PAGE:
In the last few years I’ve observed one component upgrade growing in popularity, and that’s the oversized derailleur pulley wheel (OSPW). However, along with their popularity has also come a spirited debate about their worthiness not unlike the tired argument between rim and disc brakes advocates. Oversized pulley kits can include just the pulley wheels themselves or be part of a package that includes a new derailleur cage. The cages are typically constructed of composite, have upgraded bearings and are held together with titanium or high-grade alloy fittings. The pulley wheels can be aluminum or titanium and are larger in diameter. 

Most notably, CeramicSpeed, Kogel, Absoluteblack and SLF Motion have hit the market hard with replacement rear derailleur cages that utilize much larger pulley wheels. And while each brand has its own selling pitch, the main claim to fame is that they decrease the articulation of the chain, thereby minimizing resistance and watts used. In short, they are meant to make you go faster. One thing is certain, though—they aren’t cheap!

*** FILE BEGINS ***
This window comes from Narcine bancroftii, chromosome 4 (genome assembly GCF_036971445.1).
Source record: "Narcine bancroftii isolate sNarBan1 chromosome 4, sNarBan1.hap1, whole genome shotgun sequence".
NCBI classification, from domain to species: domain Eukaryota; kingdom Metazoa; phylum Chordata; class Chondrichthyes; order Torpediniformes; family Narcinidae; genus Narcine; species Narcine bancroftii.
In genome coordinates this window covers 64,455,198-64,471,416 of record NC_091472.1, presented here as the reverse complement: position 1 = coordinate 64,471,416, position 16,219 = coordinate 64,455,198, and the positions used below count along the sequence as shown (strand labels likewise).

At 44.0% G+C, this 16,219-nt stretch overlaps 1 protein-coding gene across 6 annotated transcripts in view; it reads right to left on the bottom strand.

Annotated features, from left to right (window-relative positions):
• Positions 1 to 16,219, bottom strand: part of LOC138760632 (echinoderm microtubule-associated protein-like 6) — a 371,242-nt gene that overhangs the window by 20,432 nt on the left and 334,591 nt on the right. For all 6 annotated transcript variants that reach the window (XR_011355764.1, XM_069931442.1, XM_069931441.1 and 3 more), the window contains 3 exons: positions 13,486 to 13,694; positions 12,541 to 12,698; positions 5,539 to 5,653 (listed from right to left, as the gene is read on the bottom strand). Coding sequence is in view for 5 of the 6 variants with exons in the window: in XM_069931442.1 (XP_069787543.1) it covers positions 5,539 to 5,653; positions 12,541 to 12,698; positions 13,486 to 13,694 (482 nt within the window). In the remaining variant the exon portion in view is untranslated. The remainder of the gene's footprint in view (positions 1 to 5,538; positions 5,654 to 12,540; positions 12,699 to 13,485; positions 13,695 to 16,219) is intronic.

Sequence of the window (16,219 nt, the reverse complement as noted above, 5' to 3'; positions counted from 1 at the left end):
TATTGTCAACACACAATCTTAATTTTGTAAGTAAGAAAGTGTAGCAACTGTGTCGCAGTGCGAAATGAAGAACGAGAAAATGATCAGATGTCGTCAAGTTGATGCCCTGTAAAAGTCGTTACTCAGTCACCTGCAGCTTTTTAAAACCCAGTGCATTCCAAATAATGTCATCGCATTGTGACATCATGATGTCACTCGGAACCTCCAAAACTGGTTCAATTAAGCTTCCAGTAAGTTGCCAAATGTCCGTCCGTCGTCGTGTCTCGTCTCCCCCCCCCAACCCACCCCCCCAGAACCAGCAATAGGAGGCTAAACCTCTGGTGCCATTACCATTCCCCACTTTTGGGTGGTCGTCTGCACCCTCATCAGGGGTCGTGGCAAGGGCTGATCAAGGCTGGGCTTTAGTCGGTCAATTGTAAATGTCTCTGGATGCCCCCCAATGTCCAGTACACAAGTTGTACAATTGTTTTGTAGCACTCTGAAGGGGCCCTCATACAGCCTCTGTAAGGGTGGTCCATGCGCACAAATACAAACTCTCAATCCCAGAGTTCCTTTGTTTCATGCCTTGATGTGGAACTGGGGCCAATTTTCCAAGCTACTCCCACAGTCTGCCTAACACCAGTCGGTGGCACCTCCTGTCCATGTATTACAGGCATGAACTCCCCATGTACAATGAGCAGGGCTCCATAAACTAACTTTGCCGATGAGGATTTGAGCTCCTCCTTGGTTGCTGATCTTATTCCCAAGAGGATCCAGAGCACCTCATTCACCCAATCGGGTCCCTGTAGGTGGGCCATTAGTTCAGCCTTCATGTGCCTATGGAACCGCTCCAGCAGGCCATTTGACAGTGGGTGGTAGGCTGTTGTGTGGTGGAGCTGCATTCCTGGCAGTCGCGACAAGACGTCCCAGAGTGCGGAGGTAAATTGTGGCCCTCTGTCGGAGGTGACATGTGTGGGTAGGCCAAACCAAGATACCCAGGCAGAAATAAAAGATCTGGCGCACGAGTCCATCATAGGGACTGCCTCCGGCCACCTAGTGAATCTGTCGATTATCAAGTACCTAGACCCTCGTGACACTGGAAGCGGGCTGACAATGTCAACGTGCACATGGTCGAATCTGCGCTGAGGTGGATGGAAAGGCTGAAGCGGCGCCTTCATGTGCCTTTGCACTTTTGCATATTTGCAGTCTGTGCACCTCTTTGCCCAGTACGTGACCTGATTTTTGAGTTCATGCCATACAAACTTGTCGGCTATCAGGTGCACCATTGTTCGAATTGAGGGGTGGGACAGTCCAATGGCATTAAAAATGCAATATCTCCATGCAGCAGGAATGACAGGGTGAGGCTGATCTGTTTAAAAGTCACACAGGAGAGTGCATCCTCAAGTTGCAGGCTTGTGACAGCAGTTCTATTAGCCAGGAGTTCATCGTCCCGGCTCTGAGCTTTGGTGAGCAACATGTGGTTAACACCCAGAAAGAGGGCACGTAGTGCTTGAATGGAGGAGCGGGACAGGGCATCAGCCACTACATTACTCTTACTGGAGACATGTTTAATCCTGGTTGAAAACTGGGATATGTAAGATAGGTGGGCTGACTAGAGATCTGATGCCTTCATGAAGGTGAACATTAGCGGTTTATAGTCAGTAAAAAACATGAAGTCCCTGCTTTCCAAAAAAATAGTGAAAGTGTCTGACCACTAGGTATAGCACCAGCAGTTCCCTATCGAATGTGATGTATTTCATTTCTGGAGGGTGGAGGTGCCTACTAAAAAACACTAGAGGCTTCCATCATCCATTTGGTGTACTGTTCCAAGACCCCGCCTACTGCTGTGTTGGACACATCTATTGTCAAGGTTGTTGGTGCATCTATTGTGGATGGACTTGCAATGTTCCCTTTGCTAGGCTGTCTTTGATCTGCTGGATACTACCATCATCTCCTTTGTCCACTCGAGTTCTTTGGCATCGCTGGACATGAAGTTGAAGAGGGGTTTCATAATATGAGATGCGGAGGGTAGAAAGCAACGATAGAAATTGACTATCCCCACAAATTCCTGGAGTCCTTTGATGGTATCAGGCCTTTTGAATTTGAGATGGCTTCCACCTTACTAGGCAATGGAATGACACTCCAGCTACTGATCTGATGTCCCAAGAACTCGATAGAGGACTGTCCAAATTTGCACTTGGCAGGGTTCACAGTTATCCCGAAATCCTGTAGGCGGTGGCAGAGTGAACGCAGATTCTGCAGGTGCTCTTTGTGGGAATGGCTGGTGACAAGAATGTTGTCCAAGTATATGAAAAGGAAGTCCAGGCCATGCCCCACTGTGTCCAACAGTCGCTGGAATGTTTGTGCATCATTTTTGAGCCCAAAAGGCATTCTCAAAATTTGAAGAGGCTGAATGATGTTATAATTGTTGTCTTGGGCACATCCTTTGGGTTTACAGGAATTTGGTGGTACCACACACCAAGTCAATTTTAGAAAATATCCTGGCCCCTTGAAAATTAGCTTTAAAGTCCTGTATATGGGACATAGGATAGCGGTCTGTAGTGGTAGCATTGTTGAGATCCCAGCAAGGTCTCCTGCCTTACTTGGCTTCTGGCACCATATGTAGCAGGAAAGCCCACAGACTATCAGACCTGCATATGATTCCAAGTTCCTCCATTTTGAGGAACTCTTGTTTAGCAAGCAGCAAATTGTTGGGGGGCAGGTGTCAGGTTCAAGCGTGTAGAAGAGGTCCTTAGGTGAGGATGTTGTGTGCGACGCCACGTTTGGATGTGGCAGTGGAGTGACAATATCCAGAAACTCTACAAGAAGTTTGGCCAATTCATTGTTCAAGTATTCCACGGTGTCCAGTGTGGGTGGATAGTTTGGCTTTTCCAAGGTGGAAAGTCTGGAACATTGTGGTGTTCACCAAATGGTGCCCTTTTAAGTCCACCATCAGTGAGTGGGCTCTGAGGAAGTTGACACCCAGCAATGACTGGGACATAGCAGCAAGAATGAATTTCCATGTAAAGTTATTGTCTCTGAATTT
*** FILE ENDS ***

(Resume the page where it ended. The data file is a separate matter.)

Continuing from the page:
“No different from any other debate, was the rider feedback I heard from people running the oversized pulleys.”  

When looking at a stock derailleur, most come with 11- or 12-tooth upper pulley wheels. The lower pulley on a stock derailleur can match the top or, in some cases, be as large as 14 teeth. The aftermarket options are all over the place, but in most cases the top will be 12–14 teeth with the lower pulley getting the real oversized boost at upwards of 18–19 teeth.